TREASURE ISLAND — A petition drive aimed at pushing city commissioners to reconsider allowing the Rotary Club's four-day beach fundraising event has collected more than 1,000 signatures.
Arthur Czyszczon, general manager of Page Terrace Beachfront Motel, wants to collect 10,000 signatures to sway city commissioners to change their approval of the Rotary Club's annual Greatest Show on Surf event. The event is planned for next March during spring break.
Czyszczon said he and other hoteliers are concerned about the increase in the number of special events held at the beach.
"Within the last five years, events have doubled," he said. "We've never had an issue before because some actually help out our business when they are held when business is slow."
But by holding it during spring break, Czyszczon said he actually loses business.
"We lost a significant amount last year," he said.
Signatures on the petitions come from all over the country. Mayor Robert Minning, who voted in favor of allowing the event, said most people signing don't understand the issue.
"It is easy for him to put something online with no companion piece that shows the other side," he said Thursday, when the petition had fewer signatures. "Of the 675 who have signed it, 15 are from Treasure Island. It is obvious that the people responding don't know all the details."
Minning says he puts more confidence in a survey the chamber of commerce did with 80 businesses. The majority favored having the Rotary event.
The online petition at change.org states that vehicles should not be allowed to drive or park on the beach because they "threaten our natural beach environment and reputation of having a world-class beach."
Large events "pose safety concerns, noise concerns, pollution, and disrupt nesting and resting activities for endangered turtles and shorebirds," the petition states. It claims local businesses are losing money because people "come to stay on a beach, not on a fairground or worse, a parking lot."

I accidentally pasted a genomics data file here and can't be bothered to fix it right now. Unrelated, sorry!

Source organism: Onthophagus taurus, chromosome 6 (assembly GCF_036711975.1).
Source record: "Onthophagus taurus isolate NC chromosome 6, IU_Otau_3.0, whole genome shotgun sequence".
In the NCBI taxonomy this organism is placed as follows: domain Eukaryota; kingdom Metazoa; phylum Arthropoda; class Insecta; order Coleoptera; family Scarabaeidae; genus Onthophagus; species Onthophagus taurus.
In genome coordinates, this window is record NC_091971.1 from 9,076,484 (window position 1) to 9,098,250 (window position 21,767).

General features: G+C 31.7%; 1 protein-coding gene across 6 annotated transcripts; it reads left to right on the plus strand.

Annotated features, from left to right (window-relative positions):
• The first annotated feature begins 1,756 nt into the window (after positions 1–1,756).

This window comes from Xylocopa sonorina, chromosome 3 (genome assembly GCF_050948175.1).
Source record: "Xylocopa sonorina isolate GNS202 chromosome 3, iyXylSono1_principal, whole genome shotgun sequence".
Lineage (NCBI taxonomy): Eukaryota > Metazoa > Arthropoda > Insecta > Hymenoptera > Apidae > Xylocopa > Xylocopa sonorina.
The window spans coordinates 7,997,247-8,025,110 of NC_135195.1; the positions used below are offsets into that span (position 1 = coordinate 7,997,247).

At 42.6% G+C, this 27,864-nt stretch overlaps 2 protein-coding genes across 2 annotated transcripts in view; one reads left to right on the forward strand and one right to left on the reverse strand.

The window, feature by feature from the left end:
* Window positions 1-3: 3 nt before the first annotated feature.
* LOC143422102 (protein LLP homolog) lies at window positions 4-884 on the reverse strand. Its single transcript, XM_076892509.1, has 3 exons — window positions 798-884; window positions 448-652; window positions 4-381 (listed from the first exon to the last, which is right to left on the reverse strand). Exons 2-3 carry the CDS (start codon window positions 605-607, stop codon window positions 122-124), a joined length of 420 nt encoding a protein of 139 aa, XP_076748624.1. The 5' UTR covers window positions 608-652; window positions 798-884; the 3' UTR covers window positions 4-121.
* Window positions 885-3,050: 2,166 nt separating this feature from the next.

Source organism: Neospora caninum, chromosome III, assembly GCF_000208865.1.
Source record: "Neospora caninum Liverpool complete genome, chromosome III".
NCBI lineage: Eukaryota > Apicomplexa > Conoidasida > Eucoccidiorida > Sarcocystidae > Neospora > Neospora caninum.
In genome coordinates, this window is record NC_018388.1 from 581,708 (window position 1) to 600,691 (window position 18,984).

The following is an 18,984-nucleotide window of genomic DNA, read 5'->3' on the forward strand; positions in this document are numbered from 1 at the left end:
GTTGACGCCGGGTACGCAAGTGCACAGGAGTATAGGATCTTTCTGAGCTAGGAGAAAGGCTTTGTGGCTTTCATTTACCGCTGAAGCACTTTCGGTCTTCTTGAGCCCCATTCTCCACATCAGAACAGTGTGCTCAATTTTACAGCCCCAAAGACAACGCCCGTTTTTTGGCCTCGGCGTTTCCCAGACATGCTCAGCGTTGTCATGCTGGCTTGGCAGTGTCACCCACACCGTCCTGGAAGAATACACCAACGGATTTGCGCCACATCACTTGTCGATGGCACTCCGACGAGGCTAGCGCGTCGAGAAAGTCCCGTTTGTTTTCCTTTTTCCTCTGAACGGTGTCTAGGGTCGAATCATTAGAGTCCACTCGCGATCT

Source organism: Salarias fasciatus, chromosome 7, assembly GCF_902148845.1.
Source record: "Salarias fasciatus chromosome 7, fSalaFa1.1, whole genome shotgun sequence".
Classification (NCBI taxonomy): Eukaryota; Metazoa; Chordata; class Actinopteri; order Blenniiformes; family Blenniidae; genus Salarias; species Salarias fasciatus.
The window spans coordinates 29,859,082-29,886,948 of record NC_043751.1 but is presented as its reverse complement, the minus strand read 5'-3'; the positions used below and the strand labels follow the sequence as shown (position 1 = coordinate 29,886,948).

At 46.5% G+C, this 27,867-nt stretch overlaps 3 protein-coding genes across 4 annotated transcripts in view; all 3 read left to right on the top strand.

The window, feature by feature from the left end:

The city also is receiving more complaints about daily use of vehicles on the beach.
City Manager Reid Silverboard said people have complained that vendors have caused more ruts on the beach in the soft sand areas and are driving too fast.
City recreation director Cathy Hayduke, who said she is getting more complaints from residents about cars and trucks parking and driving on the beach, said the city has sent five vendors that operate concessions on the beach letters with formal requirements for parking and operating their vehicles.
Beginning July 25, the city's police force monitored vendors for 10 days to see whether they had the required permits and were operating their vehicles in a proper manner.
"We always patrol the beach, but we were stopping all vehicles to see if they had the paperwork required," police Chief Tim Casey said. No summonses or tickets were issued, he said.
In the past year, Casey said, there has been an increase in people illegally driving on the beach.
Signs are posted at every vehicle access point clearly stating that only authorized vehicles can use the beach, Casey said, but people often ignore them.
Commissioners Alan Bildz and Tim Ramsberger have said they have reservations about parking and driving on the beachfront.
"There is more commercial activity on the beach now than I've ever seen," Ramsberger said. "I've been getting lots of negative feedback about it."
When Frank Taylor with Taylor Beach Service, a vendor that operates a rental service on the beachfront, asked last week to expand the number of vehicles his business uses, Ramsberger objected.
"I have trouble with that," he said. "We need to have all vendors limited."
When the city renews its agreements with vendors, Silverboard said it will put in additional language to clarify any problems.
Both Reid and Minning think limiting the number of vehicles vendors are allowed to operate and registering drivers and making sure they understand the rules will help.